Before I was sort of out, I also worried about being able to have these experiences without telling the world that I was questioning/maybe bi. As I see it, you have a few options. Luckily for us girls, we can make out and stuff with other girls under the guise of alcohol without it meaning anything to other people. Even though it won’t necessarily mean anything to the people who find out about it, it could still mean something and help you. This isn’t something that I’m comfortable doing myself, but people have certainly suggested it to me before. Another option is to come out as questioning, as anonymous 10:11 suggested. Who you tell is totally up to you. So you could tell people in the LGBTQ community that you’re questioning, without telling your (presumably) straight best friends at Duke. Or you could tell people that you identify as straight but would be open to dating a woman if the right person came along.

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  6. #4. "I honestly can’t see myself becoming that involved in the lgbt community, because of a combination of not wanting gayness to define me and fear of not fitting in."
    I am pretty sure that most people who identify as gay don't let "gayness" define them. Also, it's not like coming out at duke means you have to attend every BDU meeting, fab Friday, and everything else the center puts on. It's not like getting a little involved in the community changes who you are.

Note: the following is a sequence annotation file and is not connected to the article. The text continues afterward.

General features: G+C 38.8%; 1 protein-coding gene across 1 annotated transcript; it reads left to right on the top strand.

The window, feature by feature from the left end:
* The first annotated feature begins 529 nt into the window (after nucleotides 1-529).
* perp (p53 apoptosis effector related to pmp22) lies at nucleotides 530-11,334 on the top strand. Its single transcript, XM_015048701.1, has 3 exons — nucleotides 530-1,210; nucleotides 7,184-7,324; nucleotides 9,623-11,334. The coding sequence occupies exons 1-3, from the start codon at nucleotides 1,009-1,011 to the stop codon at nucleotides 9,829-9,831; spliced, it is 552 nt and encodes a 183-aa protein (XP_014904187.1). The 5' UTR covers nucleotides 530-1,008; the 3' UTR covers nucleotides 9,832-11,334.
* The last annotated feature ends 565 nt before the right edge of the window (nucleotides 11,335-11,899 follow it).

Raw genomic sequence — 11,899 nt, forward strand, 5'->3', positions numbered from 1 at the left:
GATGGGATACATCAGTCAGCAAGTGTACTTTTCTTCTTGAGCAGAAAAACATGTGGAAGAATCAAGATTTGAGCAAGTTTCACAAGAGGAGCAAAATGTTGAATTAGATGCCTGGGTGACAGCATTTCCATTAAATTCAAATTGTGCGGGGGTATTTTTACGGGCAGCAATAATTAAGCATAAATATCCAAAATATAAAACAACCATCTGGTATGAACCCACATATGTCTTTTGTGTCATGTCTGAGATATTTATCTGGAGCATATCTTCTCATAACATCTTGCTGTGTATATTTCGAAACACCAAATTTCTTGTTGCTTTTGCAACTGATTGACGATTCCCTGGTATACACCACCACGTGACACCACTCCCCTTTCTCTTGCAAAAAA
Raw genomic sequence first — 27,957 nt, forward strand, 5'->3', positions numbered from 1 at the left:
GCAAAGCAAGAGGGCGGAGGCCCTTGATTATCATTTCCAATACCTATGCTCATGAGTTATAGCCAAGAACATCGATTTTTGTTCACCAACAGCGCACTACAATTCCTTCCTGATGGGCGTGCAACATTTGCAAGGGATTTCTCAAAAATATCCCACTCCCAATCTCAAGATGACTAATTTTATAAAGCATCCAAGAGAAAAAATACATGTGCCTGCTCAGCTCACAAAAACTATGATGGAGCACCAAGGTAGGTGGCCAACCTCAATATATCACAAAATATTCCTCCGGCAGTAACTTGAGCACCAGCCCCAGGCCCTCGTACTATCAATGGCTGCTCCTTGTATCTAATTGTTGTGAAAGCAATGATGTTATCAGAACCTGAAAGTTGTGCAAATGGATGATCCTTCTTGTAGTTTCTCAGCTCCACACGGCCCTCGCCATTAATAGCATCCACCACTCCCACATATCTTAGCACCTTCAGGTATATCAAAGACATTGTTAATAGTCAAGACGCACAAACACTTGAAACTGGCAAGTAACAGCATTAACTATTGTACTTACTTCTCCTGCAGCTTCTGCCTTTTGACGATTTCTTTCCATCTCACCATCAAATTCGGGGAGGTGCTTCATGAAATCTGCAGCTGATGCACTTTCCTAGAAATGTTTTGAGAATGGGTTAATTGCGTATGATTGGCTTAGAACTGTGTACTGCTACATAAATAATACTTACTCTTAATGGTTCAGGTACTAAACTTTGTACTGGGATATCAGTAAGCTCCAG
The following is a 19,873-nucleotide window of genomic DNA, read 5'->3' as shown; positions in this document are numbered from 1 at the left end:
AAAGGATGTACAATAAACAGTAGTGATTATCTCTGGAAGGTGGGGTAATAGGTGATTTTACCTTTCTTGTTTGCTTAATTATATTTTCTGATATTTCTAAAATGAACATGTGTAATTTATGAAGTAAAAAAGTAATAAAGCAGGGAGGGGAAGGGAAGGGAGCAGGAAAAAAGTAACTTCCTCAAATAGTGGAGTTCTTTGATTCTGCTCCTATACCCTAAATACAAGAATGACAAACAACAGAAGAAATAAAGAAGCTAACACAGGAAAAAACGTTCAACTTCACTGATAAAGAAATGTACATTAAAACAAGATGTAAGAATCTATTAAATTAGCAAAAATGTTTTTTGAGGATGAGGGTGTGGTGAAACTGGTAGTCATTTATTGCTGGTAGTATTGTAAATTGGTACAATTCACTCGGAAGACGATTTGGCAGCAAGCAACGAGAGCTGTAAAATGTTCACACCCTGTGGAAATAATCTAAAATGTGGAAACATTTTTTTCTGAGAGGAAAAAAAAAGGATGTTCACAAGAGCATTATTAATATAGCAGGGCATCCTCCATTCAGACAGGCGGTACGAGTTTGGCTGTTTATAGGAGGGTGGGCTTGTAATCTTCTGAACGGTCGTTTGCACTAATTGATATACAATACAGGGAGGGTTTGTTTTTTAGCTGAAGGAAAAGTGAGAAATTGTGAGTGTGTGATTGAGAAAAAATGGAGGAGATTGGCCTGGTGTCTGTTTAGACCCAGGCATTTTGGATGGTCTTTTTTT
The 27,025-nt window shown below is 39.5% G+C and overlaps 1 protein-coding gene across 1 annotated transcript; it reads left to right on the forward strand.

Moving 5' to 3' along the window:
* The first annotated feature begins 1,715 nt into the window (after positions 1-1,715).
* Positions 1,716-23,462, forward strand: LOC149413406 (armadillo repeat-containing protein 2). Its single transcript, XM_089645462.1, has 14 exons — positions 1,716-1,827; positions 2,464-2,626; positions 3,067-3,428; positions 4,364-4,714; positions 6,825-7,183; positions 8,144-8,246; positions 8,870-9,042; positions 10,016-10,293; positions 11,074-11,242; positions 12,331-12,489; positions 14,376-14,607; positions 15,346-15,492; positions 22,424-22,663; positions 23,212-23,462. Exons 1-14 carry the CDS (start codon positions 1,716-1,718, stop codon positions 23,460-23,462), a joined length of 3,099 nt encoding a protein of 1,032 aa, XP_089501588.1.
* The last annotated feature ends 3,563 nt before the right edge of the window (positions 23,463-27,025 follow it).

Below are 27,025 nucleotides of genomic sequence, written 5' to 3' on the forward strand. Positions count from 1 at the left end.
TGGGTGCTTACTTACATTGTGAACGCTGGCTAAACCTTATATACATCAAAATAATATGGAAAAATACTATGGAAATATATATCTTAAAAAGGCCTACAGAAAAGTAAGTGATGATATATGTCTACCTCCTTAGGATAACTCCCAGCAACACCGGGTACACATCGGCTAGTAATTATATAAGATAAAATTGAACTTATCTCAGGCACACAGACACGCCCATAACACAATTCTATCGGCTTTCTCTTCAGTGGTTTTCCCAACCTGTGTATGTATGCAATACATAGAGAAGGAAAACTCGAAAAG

"Life being openly gay just seems so much more complicated in ways that I don’t want to deal with when I have a lot of other goals." Its true that things change a little bit when you come out, but, for what I know, coming out is usually a positive change.

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  7. #3: Hi! So you wrote: "I feel that if I come out as bisexual, women wouldn't actually be interested in me."

    Hmmmm. Well I cant speak for other women, but it has been my experience that I'm interested in women.....who are interested in women. =) Anything else, for me, would seem pretty close-minded, and it would also sound like biphobia.

    It sounds like in your post you are worried about experiencing biphobia. Irrational fear and discrimination are things that out LGBTQ people are simply bound to face. I can't say anything that will stop the intolerance that you might face, but if you experience biphobia, I would encourage you to call it out when you see it and raise awareness. Within the Duke women's LGBTQ community, I have personally seen very little biphobia (especially this past year when we started to really embrace the term queer), so maybe you could go to WLW this month and experience this atmosphere yourself. It was by far one of my best decisions at Duke when I finally started to go over a year ago; scary at first to work up the courage, but with a huge reward once you get there. At any rate, good luck, and don't hesitate to ask us more questions when you need it. =)